A Math Professor Consults on a Hollywood Movie

Movie Executive: So, do you have any feedback on the mathematics in the script?

Math Professor: Wait… it had mathematics?

Executive: Yes! That’s why we brought you in and gave you this free lunch.

Professor: Ah, you mean where the bomb counts down from 10 to 1? That was well-done. All the right integers, in just the right order.

Executive: No, no. For example, the villain’s chief scientist uses the secret equation to stop all the traffic in the city.

Professor: Ah… that. Tell me, what is a secret equation?

Executive: Let’s say you wanted to get every car in the city to stop, by hacking into the traffic system and turning the lights to red. What equation would a mathematician use?

Professor: That’s not what mathematicians do.

ExecutiveBut if you did, what would you use?

Professor: Traffic cones.

Executive: No, I mean with computers.

Professor: You’re using “mathematician” to mean a magical combination of a software developer and an evil wizard. I must be honest. I don’t know what methods such a person would use.

Executive: Let me rephrase. Name a type of equation mathematicians care about.

Professor: You mean… like a partial differential equation?

Executive: Perfect. We’ll work that into the dialogue.

Professor: Why am I feeling pangs of professional guilt?

Executive: Next, the scene where the heroic soldier and the gorgeous young professor first start flirting.

Professor: You mean… that was flirting?

Executive: Obviously! There’s the line where he says he’ll “solve all of her equations.”

Professor: What does that even mean?

Executive: You know. Solve her equations.

Professor: The person who wrote that line is deeply confused about either equations or intercourse. I’m afraid to ask which.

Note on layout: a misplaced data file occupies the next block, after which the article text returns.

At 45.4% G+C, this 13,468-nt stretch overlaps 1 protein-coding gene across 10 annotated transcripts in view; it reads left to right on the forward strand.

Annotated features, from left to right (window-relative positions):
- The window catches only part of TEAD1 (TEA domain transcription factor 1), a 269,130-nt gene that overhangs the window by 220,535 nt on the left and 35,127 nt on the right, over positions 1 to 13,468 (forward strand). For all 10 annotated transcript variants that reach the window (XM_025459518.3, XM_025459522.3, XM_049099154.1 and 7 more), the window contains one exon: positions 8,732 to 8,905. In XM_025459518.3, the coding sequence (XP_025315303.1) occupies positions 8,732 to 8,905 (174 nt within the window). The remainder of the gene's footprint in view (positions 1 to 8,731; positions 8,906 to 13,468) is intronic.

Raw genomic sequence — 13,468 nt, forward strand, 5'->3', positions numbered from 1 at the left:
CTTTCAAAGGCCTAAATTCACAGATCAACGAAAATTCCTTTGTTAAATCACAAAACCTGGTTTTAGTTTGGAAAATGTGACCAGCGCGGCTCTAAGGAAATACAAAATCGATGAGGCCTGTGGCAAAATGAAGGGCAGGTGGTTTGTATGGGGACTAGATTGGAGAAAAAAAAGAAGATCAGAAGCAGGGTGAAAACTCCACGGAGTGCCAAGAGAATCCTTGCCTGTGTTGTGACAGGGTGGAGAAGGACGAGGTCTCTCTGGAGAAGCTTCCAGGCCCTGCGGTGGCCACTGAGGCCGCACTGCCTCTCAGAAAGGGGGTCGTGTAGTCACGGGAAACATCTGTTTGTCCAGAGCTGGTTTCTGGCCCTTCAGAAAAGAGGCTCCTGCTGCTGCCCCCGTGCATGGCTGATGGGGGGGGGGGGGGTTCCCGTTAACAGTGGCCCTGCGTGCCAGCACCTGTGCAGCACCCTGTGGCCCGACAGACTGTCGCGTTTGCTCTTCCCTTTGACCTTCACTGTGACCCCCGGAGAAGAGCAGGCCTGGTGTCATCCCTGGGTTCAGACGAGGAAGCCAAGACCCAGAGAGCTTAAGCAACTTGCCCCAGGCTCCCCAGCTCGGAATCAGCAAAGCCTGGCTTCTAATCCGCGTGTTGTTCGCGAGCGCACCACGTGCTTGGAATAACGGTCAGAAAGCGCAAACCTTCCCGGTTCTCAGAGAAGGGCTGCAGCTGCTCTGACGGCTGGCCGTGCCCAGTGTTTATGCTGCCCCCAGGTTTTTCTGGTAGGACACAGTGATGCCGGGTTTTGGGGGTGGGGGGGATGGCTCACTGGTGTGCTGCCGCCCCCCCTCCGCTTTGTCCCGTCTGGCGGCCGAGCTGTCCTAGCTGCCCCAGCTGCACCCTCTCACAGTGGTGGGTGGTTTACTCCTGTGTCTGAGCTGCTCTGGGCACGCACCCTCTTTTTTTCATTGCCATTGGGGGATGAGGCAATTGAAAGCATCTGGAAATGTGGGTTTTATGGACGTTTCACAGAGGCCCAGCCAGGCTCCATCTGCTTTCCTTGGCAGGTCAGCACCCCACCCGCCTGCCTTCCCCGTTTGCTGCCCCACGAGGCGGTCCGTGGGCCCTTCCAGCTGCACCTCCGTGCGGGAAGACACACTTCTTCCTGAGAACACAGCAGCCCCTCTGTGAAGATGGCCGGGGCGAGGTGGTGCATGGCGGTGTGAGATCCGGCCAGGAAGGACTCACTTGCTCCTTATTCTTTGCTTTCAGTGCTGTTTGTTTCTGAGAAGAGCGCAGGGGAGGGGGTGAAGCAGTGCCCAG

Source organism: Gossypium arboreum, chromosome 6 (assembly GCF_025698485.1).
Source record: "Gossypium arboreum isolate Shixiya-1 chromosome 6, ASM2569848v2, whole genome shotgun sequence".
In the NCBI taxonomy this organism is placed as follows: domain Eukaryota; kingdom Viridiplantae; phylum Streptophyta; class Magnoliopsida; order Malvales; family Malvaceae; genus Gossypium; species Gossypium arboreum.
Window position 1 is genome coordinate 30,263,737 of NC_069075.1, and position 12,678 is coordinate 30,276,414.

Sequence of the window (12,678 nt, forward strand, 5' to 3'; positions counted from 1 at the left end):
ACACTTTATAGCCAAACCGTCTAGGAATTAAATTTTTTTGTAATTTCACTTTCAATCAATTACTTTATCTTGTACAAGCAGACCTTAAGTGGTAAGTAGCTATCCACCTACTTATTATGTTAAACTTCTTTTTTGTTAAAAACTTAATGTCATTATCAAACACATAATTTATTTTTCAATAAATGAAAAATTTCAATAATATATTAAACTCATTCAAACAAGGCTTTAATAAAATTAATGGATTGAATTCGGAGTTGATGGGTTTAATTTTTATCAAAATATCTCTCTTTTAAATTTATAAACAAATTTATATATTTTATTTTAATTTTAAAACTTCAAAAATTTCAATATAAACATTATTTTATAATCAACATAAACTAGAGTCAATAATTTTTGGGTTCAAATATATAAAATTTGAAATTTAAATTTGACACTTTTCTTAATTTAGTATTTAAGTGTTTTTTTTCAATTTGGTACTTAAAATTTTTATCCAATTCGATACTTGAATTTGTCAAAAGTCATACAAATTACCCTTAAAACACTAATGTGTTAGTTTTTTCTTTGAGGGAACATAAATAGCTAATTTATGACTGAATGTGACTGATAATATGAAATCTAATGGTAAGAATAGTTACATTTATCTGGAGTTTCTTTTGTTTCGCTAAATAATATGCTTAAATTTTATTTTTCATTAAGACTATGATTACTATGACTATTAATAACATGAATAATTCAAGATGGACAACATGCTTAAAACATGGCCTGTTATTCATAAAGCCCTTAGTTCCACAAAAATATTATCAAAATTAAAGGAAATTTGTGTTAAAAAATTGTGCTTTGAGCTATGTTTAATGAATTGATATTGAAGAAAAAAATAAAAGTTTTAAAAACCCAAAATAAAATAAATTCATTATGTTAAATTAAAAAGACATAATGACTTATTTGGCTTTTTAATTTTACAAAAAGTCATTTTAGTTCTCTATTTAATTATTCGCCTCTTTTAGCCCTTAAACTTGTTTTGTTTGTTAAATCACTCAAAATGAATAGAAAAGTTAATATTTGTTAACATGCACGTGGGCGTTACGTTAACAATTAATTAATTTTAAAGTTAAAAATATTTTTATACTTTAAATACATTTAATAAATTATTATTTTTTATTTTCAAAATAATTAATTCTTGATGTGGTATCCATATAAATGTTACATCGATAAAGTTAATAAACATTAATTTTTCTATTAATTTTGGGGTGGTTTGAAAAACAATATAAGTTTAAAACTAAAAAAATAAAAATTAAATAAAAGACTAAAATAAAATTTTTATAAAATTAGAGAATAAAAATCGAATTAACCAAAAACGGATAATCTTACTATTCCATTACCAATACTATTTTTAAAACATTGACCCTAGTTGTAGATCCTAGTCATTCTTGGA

Executive: Well, what would you say to flirt with a mathematician? Something playful, and nerdy, but still sexy?

Professor: Ooh! Perhaps… “Hello. Would you like to buy me a drink?” Ha! It is the reverse of the usual scenario, see? You need more good jokes like that.

Executive: This film isn’t a comedy.

Professor: That much is clear.

Executive: Moving on… at the climax of the film, Professor Sweetbody discovers a pattern in the graph that reveals where the hostages have been hidden. Did you have any quibbles with that scene?

Professor: Yes. What ethnicity is the name Sweetbody? I’m not familiar with it.

Executive: We’re trying to book Mila Kunis, so really, it could be anything.

Professor: I see. And what exactly is this graph you describe?

Executive: You know. It shows the data. All of the data.

Professor: Does this data include the location of the hostages?

Executive: Sure, why not.

Professor: So Mila Kunis is able to recognize where the hostages are hidden… by looking at a graph of the hostages’ locations? A professor’s training is not necessary for this. A reasonably intelligent dog should suffice. Or even an undergraduate.

Executive: Fine, then. It’s a graph of other data. You know, cell phone calls, or water usage in the city, or whatever.

Professor: Well, golf courses consume a lot of water. Perhaps Mila Kunis could employ a water usage map to find a golf course.

Executive: But the hostages are in an abandoned warehouse.